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Does the CD-Rom used to rip lossless from CDs matter significantly?

post #1 of 12
Thread Starter 

The thread title basically sums up my question. I got all of my lossless collection from CDs, and the quality really varies between an album and another. Recordings and masterings factor aside, does the quality of CD-Rom used to rip the CDs matter significantly on the inconsistency of quality?

 

I'm using some $50 Asus DVD-RW, do I need to upgrade or get a dedicated equipment to rip CDs? Thanks in advance.

post #2 of 12

Nope, the CD ROM just reads the bits. If the CDROM cannot read the cd then it will not rip

post #3 of 12

^^ +1.

 

Most of the popular rippers, such as foobar and EAC, make use of a handy utility called AccurateRip. This compares your rip to everyone else's. So if you get a pass, and you usually do,  then you can be 100% sure the bits stored on your hard drive  are identical to the bits on your CD when it first left the factory. Forever.

 

Red Book CD audio standard allows a certain number of misreads or errors before the CD refuses to play any more. So if you have a load of CDs in very poor condition it may be possible that a more expensive drive will recover more than another.

 

However in these circumstances it might be easier and cheaper to either live with it or get a new CD.

post #4 of 12
Quote:
Originally Posted by 62ohm View Post
 

The thread title basically sums up my question. I got all of my lossless collection from CDs, and the quality really varies between an album and another. Recordings and masterings factor aside, does the quality of CD-Rom used to rip the CDs matter significantly on the inconsistency of quality?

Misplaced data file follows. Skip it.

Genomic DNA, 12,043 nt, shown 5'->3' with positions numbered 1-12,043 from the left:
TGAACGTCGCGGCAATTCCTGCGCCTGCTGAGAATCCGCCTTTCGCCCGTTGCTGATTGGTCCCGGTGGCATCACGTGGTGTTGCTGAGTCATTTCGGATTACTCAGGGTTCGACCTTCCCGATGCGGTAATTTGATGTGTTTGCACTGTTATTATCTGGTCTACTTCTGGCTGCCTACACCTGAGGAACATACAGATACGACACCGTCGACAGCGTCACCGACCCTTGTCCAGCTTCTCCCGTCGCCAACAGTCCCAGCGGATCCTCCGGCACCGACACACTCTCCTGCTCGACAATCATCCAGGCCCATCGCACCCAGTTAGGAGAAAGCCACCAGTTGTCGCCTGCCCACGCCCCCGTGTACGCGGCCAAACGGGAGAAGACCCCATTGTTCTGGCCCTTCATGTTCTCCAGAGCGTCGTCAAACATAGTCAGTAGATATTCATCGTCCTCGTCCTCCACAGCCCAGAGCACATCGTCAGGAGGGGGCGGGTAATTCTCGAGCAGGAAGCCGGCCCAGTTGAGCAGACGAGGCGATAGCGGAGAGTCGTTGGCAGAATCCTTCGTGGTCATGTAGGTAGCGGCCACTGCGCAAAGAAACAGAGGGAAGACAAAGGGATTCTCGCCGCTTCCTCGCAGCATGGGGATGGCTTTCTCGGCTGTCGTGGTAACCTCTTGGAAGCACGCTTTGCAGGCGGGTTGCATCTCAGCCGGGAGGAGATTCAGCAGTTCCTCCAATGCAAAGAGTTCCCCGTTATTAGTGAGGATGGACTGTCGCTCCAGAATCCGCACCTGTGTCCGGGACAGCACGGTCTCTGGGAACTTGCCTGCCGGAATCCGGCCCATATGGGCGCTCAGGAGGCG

I'm using some $50 Asus DVD-RW, do I need to upgrade or get a dedicated equipment to rip CDs? Thanks in advance.

 

If you're getting lower quality rips on some albums, I'd guess that this has more to do with the condition of some of the discs. Discs that are very scratched or damaged will, from time to time, affect the quality of the rip. Are you sure, though, that this isn't because of the recording quality or the masters from which the cds were made?

post #5 of 12
Thread Starter 
Quote:
Originally Posted by RonaldDumsfeld View Post
 

^^ +1.

 

Most of the popular rippers, such as foobar and EAC, make use of a handy utility called AccurateRip. This compares your rip to everyone else's. So if you get a pass, and you usually do,  then you can be 100% sure the bits stored on your hard drive  are identical to the bits on your CD when it first left the factory. Forever.

 

Red Book CD audio standard allows a certain number of misreads or errors before the CD refuses to play any more. So if you have a load of CDs in very poor condition it may be possible that a more expensive drive will recover more than another.

 

However in these circumstances it might be easier and cheaper to either live with it or get a new CD.

 

I use Windows Media Player to rip all my CDs into WAV lossless, are they any good?

 

Quote:
Originally Posted by C.C.S. View Post
 

 

If you're getting lower quality rips on some albums, I'd guess that this has more to do with the condition of some of the discs. Discs that are very scratched or damaged will, from time to time, affect the quality of the rip. Are you sure, though, that this isn't because of the recording quality or the masters from which the cds were made?

 

Well that should be it, since all of my bad sounding files came from a secondhand sale CDs lol

post #6 of 12
Thread Starter 
Quote:

Originally Posted by 62ohm View Post
 

Quote:
Originally Posted by RonaldDumsfeld View Post
 

Most of the popular rippers, such as foobar and EAC, make use of a handy utility called AccurateRip. This compares your rip to everyone else's. So if you get a pass, and you usually do,  then you can be 100% sure the bits stored on your hard drive  are identical to the bits on your CD when it first left the factory. Forever.

 

 

I use Windows Media Player to rip all my CDs into WAV lossless, are they any good?

 

 

bump.

post #7 of 12
Quote:
Originally Posted by 62ohm View Post
 

 

I use Windows Media Player to rip all my CDs into WAV lossless, are they any good?